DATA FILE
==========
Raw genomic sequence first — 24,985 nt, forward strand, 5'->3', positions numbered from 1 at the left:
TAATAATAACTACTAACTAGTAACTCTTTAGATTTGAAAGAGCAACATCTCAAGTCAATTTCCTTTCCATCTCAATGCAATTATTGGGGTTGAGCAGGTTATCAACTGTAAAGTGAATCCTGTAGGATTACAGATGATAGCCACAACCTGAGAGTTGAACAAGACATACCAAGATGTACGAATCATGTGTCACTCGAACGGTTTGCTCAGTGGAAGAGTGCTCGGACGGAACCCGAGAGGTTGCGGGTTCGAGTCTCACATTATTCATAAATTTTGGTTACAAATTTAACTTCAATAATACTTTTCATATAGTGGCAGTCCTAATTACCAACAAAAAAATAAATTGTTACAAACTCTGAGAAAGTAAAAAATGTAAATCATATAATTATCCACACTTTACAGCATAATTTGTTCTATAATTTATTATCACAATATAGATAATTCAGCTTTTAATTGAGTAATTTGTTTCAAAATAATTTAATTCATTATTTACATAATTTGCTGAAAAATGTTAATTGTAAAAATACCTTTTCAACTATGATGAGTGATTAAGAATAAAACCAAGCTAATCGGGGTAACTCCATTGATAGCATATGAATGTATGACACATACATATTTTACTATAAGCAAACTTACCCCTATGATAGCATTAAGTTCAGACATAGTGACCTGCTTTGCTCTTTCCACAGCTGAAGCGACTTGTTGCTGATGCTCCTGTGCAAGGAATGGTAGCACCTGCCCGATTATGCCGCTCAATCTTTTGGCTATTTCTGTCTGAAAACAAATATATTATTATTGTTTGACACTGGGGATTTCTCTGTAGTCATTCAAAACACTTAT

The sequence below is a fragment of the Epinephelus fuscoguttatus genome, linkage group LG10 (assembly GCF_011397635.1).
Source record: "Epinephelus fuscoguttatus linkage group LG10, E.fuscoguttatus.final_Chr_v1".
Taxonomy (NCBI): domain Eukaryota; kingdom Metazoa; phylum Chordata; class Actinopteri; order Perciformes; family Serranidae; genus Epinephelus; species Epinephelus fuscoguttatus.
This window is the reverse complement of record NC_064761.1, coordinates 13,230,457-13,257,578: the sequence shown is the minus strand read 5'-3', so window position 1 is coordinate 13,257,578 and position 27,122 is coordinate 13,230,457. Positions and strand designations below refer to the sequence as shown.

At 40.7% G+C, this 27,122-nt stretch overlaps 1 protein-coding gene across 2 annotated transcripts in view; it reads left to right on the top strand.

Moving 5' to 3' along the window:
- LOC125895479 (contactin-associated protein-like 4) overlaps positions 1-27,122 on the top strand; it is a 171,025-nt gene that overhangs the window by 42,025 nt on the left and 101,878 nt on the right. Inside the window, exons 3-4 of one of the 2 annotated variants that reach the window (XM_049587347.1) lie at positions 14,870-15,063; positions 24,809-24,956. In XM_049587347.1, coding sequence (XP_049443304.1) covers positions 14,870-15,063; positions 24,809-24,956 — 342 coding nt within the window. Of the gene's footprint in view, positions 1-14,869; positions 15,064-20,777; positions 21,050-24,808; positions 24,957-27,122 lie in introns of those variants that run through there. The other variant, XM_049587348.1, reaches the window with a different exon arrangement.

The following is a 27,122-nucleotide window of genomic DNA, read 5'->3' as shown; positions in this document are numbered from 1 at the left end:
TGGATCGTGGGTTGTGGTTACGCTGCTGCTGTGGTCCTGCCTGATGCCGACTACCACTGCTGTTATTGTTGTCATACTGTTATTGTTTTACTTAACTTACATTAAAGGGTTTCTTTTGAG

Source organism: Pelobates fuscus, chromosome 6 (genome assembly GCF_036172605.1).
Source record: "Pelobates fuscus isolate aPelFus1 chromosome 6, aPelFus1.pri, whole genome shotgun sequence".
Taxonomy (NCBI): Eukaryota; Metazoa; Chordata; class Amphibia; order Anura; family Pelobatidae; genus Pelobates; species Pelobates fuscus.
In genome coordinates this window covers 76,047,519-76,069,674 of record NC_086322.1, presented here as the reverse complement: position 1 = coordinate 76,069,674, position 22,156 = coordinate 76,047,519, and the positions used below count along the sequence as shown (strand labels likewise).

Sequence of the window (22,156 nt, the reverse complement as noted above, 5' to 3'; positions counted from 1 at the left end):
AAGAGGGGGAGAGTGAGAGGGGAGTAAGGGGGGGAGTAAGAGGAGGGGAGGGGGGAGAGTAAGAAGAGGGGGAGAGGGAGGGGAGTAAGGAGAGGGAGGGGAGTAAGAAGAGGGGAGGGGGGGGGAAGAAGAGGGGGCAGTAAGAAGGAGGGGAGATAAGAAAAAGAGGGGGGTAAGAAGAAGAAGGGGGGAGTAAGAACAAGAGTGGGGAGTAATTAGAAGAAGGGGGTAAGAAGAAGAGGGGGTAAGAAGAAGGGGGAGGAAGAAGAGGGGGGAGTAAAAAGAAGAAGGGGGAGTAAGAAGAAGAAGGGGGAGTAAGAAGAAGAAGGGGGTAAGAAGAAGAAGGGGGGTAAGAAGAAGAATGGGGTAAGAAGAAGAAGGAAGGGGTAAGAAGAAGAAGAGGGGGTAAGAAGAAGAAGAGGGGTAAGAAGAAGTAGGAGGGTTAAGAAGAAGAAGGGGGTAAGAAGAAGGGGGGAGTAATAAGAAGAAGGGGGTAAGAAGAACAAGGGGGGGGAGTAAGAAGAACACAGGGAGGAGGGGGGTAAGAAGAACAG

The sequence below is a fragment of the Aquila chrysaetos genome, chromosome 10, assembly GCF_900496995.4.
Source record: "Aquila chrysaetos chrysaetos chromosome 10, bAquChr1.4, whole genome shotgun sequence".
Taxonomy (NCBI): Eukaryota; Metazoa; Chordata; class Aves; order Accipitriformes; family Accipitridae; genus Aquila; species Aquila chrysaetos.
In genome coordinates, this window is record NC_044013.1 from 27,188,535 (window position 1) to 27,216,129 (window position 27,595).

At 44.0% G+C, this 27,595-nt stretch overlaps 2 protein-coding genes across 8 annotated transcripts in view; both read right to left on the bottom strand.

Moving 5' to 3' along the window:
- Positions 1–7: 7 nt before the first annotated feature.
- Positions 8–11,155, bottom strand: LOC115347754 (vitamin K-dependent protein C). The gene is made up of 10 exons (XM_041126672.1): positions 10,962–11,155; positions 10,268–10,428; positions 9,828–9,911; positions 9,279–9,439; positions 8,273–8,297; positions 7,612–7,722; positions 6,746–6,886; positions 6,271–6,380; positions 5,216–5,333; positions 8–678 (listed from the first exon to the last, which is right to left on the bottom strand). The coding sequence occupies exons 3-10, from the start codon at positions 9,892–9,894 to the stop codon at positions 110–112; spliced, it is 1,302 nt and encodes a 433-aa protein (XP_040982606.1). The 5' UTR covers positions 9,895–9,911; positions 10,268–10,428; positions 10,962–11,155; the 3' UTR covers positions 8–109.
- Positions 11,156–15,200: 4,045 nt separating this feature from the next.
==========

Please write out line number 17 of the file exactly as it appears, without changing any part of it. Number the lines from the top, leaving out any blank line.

AAGAGGGGGAGAGTGAGAGGGGAGTAAGGGGGGGAGTAAGAGGAGGGGAGGGGGGAGAGTAAGAAGAGGGGGAGAGGGAGGGGAGTAAGGAGAGGGAGGGGAGTAAGAAGAGGGGAGGGGGGGGGAAGAAGAGGGGGCAGTAAGAAGGAGGGGAGATAAGAAAAAGAGGGGGGTAAGAAGAAGAAGGGGGGAGTAAGAACAAGAGTGGGGAGTAATTAGAAGAAGGGGGTAAGAAGAAGAGGGGGTAAGAAGAAGGGGGAGGAAGAAGAGGGGGGAGTAAAAAGAAGAAGGGGGAGTAAGAAGAAGAAGGGGGAGTAAGAAGAAGAAGGGGGTAAGAAGAAGAAGGGGGGTAAGAAGAAGAATGGGGTAAGAAGAAGAAGGAAGGGGTAAGAAGAAGAAGAGGGGGTAAGAAGAAGAAGAGGGGTAAGAAGAAGTAGGAGGGTTAAGAAGAAGAAGGGGGTAAGAAGAAGGGGGGAGTAATAAGAAGAAGGGGGTAAGAAGAACAAGGGGGGGGAGTAAGAAGAACACAGGGAGGAGGGGGGTAAGAAGAACAG